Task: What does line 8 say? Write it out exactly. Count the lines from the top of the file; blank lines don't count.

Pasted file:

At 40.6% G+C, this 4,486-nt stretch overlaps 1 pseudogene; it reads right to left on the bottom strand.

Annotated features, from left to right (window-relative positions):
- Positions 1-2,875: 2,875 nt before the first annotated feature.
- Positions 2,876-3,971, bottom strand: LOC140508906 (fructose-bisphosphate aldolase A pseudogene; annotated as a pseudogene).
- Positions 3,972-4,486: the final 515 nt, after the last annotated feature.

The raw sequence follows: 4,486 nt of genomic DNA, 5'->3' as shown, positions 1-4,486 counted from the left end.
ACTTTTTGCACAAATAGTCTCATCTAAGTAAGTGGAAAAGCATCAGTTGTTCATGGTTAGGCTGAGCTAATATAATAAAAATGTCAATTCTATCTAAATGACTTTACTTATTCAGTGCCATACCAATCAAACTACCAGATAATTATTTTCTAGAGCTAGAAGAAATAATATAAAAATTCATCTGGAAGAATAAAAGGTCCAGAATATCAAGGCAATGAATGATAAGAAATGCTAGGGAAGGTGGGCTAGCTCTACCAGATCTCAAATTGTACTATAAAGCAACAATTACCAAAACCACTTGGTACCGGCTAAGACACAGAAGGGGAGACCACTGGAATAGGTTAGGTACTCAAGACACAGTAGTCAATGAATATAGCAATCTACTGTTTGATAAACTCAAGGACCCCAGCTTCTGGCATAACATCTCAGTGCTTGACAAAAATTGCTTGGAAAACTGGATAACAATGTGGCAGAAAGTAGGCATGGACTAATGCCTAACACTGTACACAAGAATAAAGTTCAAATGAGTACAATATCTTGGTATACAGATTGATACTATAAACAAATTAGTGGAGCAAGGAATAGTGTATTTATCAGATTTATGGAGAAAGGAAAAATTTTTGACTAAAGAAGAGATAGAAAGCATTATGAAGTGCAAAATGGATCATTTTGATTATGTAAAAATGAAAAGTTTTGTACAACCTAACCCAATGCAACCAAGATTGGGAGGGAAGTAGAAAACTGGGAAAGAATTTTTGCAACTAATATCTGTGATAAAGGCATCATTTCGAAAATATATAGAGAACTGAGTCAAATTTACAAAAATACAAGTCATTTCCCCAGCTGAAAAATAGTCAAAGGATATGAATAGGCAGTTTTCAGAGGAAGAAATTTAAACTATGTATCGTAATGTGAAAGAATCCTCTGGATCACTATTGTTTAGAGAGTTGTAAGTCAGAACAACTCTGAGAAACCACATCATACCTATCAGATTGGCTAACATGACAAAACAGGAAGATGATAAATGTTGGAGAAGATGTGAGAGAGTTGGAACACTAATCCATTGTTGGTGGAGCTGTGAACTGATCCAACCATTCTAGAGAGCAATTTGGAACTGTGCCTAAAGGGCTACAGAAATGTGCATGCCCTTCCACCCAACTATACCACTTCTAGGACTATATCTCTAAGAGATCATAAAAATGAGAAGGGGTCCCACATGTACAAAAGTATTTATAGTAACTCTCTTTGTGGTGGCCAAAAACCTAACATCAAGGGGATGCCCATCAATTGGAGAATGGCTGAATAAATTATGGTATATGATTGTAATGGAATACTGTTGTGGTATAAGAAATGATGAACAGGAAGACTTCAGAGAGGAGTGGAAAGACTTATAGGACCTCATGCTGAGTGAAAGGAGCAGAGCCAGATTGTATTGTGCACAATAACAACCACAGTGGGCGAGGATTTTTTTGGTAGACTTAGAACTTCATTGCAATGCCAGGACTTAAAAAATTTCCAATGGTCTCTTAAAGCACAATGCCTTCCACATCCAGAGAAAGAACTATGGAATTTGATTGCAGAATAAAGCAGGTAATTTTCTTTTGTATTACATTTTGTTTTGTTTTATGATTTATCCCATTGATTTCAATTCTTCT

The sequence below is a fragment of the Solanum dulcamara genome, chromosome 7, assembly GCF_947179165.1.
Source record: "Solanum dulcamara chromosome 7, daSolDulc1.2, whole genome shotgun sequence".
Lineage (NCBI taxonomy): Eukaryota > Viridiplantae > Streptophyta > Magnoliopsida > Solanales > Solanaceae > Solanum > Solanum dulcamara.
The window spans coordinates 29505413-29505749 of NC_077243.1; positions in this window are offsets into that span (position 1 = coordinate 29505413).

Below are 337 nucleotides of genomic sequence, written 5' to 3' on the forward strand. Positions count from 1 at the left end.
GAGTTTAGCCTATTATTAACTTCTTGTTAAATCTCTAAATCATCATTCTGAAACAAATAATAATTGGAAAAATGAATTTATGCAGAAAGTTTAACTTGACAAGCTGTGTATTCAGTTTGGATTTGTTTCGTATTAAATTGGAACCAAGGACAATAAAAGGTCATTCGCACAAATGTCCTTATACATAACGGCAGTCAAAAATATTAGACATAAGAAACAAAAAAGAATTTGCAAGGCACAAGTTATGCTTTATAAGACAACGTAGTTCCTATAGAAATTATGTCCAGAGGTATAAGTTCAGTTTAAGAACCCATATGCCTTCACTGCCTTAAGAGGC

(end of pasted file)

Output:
The sequence below is a fragment of the Solanum dulcamara genome, chromosome 7, assembly GCF_947179165.1.